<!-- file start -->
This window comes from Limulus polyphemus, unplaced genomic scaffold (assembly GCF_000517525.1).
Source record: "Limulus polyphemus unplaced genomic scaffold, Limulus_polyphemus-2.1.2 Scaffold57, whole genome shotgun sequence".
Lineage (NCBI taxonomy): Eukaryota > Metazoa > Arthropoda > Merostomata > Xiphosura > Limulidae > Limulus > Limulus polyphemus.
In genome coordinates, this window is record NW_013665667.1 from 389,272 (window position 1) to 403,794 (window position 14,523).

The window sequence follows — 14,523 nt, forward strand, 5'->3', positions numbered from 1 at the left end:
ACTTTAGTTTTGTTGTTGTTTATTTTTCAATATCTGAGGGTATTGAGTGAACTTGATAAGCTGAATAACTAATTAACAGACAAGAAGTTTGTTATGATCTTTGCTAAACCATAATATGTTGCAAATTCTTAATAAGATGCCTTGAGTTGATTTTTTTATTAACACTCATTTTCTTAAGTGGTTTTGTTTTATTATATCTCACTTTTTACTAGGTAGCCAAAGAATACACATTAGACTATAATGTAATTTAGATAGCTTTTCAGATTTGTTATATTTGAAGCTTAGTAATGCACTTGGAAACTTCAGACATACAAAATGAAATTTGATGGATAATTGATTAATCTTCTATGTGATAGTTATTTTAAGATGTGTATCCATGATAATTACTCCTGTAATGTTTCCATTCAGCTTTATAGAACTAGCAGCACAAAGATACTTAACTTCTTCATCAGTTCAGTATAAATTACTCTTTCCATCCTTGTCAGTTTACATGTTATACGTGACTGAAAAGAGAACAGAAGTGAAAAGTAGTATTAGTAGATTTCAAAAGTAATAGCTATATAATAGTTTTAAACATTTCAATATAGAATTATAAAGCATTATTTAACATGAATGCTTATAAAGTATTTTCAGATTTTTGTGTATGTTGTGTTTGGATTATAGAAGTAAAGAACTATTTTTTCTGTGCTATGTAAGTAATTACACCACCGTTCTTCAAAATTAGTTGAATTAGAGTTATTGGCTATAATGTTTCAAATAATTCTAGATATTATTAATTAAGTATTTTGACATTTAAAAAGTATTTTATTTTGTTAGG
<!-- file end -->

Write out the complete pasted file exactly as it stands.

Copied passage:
This window comes from Limulus polyphemus, unplaced genomic scaffold (assembly GCF_000517525.1).
Source record: "Limulus polyphemus unplaced genomic scaffold, Limulus_polyphemus-2.1.2 Scaffold57, whole genome shotgun sequence".
Lineage (NCBI taxonomy): Eukaryota > Metazoa > Arthropoda > Merostomata > Xiphosura > Limulidae > Limulus > Limulus polyphemus.
In genome coordinates, this window is record NW_013665667.1 from 389,272 (window position 1) to 403,794 (window position 14,523).

The window sequence follows — 14,523 nt, forward strand, 5'->3', positions numbered from 1 at the left end:
ACTTTAGTTTTGTTGTTGTTTATTTTTCAATATCTGAGGGTATTGAGTGAACTTGATAAGCTGAATAACTAATTAACAGACAAGAAGTTTGTTATGATCTTTGCTAAACCATAATATGTTGCAAATTCTTAATAAGATGCCTTGAGTTGATTTTTTTATTAACACTCATTTTCTTAAGTGGTTTTGTTTTATTATATCTCACTTTTTACTAGGTAGCCAAAGAATACACATTAGACTATAATGTAATTTAGATAGCTTTTCAGATTTGTTATATTTGAAGCTTAGTAATGCACTTGGAAACTTCAGACATACAAAATGAAATTTGATGGATAATTGATTAATCTTCTATGTGATAGTTATTTTAAGATGTGTATCCATGATAATTACTCCTGTAATGTTTCCATTCAGCTTTATAGAACTAGCAGCACAAAGATACTTAACTTCTTCATCAGTTCAGTATAAATTACTCTTTCCATCCTTGTCAGTTTACATGTTATACGTGACTGAAAAGAGAACAGAAGTGAAAAGTAGTATTAGTAGATTTCAAAAGTAATAGCTATATAATAGTTTTAAACATTTCAATATAGAATTATAAAGCATTATTTAACATGAATGCTTATAAAGTATTTTCAGATTTTTGTGTATGTTGTGTTTGGATTATAGAAGTAAAGAACTATTTTTTCTGTGCTATGTAAGTAATTACACCACCGTTCTTCAAAATTAGTTGAATTAGAGTTATTGGCTATAATGTTTCAAATAATTCTAGATATTATTAATTAAGTATTTTGACATTTAAAAAGTATTTTATTTTGTTAGG